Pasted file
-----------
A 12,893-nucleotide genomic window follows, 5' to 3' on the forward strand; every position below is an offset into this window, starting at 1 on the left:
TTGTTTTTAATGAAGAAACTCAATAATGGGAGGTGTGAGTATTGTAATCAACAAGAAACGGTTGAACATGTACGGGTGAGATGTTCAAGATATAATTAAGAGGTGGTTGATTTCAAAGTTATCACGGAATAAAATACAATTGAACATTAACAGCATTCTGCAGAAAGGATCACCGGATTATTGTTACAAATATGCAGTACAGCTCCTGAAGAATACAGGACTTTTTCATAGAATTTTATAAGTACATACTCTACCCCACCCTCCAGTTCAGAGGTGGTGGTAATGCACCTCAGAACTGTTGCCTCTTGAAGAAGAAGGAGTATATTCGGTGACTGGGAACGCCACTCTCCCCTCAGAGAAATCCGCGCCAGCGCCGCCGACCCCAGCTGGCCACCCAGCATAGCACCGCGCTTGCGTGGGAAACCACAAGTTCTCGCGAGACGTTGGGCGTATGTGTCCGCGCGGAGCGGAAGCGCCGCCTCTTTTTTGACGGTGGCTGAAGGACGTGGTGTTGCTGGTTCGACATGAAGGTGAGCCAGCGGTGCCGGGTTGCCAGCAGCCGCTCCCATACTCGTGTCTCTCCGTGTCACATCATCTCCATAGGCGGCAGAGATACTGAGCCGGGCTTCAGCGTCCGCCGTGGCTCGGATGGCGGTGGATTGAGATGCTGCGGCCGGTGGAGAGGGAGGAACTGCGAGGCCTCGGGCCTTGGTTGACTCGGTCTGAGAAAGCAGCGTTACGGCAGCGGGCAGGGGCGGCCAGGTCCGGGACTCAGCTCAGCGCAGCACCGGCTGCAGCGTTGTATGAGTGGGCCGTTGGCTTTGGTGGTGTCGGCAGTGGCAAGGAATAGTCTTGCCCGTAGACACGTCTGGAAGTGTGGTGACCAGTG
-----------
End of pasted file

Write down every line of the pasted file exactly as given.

A 12,893-nucleotide genomic window follows, 5' to 3' on the forward strand; every position below is an offset into this window, starting at 1 on the left:
TTGTTTTTAATGAAGAAACTCAATAATGGGAGGTGTGAGTATTGTAATCAACAAGAAACGGTTGAACATGTACGGGTGAGATGTTCAAGATATAATTAAGAGGTGGTTGATTTCAAAGTTATCACGGAATAAAATACAATTGAACATTAACAGCATTCTGCAGAAAGGATCACCGGATTATTGTTACAAATATGCAGTACAGCTCCTGAAGAATACAGGACTTTTTCATAGAATTTTATAAGTACATACTCTACCCCACCCTCCAGTTCAGAGGTGGTGGTAATGCACCTCAGAACTGTTGCCTCTTGAAGAAGAAGGAGTATATTCGGTGACTGGGAACGCCACTCTCCCCTCAGAGAAATCCGCGCCAGCGCCGCCGACCCCAGCTGGCCACCCAGCATAGCACCGCGCTTGCGTGGGAAACCACAAGTTCTCGCGAGACGTTGGGCGTATGTGTCCGCGCGGAGCGGAAGCGCCGCCTCTTTTTTGACGGTGGCTGAAGGACGTGGTGTTGCTGGTTCGACATGAAGGTGAGCCAGCGGTGCCGGGTTGCCAGCAGCCGCTCCCATACTCGTGTCTCTCCGTGTCACATCATCTCCATAGGCGGCAGAGATACTGAGCCGGGCTTCAGCGTCCGCCGTGGCTCGGATGGCGGTGGATTGAGATGCTGCGGCCGGTGGAGAGGGAGGAACTGCGAGGCCTCGGGCCTTGGTTGACTCGGTCTGAGAAAGCAGCGTTACGGCAGCGGGCAGGGGCGGCCAGGTCCGGGACTCAGCTCAGCGCAGCACCGGCTGCAGCGTTGTATGAGTGGGCCGTTGGCTTTGGTGGTGTCGGCAGTGGCAAGGAATAGTCTTGCCCGTAGACACGTCTGGAAGTGTGGTGACCAGTG